“Unlikely,” I replied, “while I was treating you, you were lying horizontally. Your mouth was a long way from your feet. If I had dropped something, it would not have fallen anywhere near your feet.”

“Mmmmh,” he replied.

“Furthermore,” I added, “it’s been raining heavily all afternoon. Maybe, you picked up that mark while walking along the wet streets.”

The teacher left, and I heard no more about the problem with his footwear. I was left thinking what an unintelligent man he was, and that somebody had qualified as being capable of teaching young people.

Why?

ADAMLITTLE

 

In the early 1960s, I attended a preparatory (‘prep’) school between Swiss Cottage and Belsize Park in north-west London. A prep school in the UK is a place that young children aged between 5 and 11 to 13 years study in order to pass examinations that will admit them to Public Schools, which, despite the name, are actually private schools.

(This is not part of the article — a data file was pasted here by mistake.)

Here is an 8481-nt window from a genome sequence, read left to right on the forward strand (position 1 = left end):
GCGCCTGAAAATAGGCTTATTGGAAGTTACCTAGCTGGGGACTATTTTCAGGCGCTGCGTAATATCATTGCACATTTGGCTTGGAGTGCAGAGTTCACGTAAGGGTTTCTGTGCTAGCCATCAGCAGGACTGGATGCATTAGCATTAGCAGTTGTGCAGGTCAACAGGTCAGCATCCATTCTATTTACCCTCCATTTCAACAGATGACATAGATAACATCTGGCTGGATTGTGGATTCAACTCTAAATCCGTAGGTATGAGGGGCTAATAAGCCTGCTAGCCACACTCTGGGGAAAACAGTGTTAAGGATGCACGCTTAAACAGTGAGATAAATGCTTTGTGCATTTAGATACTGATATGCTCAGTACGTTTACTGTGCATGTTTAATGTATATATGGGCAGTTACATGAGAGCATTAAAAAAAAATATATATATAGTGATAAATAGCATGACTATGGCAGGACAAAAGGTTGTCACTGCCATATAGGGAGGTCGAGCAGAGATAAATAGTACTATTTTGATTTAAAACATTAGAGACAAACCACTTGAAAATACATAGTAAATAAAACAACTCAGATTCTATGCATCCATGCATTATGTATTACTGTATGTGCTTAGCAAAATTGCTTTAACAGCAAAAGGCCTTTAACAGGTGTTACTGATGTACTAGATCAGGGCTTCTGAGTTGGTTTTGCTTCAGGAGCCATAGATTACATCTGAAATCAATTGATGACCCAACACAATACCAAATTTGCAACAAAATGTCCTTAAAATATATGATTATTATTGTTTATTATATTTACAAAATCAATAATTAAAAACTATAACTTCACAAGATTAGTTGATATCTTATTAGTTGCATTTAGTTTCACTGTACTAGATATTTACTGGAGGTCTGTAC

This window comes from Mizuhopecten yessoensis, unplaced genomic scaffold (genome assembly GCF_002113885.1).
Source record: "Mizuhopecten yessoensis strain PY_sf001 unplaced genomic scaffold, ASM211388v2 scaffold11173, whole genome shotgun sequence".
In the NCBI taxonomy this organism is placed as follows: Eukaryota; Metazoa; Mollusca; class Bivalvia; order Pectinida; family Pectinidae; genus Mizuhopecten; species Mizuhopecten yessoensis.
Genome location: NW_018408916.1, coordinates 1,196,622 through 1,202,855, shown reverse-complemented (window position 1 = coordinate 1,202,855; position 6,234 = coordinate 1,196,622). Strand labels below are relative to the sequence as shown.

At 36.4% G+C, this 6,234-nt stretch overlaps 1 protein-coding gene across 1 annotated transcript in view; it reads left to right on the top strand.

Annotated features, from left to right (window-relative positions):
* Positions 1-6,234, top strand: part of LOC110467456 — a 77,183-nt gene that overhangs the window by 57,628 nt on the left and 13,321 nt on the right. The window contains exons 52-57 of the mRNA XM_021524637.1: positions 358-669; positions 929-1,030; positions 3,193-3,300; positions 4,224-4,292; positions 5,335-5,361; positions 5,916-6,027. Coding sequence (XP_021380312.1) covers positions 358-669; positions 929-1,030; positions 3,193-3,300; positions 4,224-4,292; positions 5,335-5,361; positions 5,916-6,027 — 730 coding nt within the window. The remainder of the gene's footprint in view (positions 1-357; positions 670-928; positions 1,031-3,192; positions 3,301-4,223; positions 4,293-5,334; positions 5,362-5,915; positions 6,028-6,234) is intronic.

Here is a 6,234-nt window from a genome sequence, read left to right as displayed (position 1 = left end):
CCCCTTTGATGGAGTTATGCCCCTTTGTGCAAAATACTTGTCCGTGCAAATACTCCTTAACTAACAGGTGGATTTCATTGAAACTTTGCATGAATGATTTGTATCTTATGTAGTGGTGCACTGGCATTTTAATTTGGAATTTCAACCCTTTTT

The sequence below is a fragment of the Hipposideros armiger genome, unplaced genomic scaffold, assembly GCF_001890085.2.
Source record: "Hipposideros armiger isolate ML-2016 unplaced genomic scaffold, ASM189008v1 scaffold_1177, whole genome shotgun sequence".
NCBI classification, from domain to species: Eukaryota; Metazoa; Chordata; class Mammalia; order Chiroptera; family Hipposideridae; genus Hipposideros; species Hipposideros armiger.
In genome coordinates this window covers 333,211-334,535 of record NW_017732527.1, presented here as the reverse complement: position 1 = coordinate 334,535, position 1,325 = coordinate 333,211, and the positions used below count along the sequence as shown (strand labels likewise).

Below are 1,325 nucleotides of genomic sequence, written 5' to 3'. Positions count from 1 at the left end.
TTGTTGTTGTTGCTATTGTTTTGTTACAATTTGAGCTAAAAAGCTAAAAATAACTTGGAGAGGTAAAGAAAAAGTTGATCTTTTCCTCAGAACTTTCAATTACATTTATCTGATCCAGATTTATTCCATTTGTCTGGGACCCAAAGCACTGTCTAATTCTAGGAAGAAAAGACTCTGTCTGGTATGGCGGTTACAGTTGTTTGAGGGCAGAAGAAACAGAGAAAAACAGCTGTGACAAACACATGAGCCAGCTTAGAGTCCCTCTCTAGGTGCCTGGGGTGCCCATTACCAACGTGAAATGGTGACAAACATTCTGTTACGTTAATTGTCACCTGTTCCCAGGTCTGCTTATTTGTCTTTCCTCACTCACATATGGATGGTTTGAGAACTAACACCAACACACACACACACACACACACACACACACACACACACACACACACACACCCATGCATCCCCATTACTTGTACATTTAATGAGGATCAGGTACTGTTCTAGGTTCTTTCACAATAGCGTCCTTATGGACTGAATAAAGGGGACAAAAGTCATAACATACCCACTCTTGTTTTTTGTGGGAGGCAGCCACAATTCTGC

At my prep school, The Hall School, we were made to sit in alphabetical order (by surname) in the classrooms. We were addressed by our surnames. I suppose arranging us alphabetically might have helped the teachers remember who was who.

My surname is Yamey, so I always sat in one corner of the classroom. There were often no other boys at my end of the alphabet, although occasionally I was in the same class as someone with the surname Yeoman or Zangwill.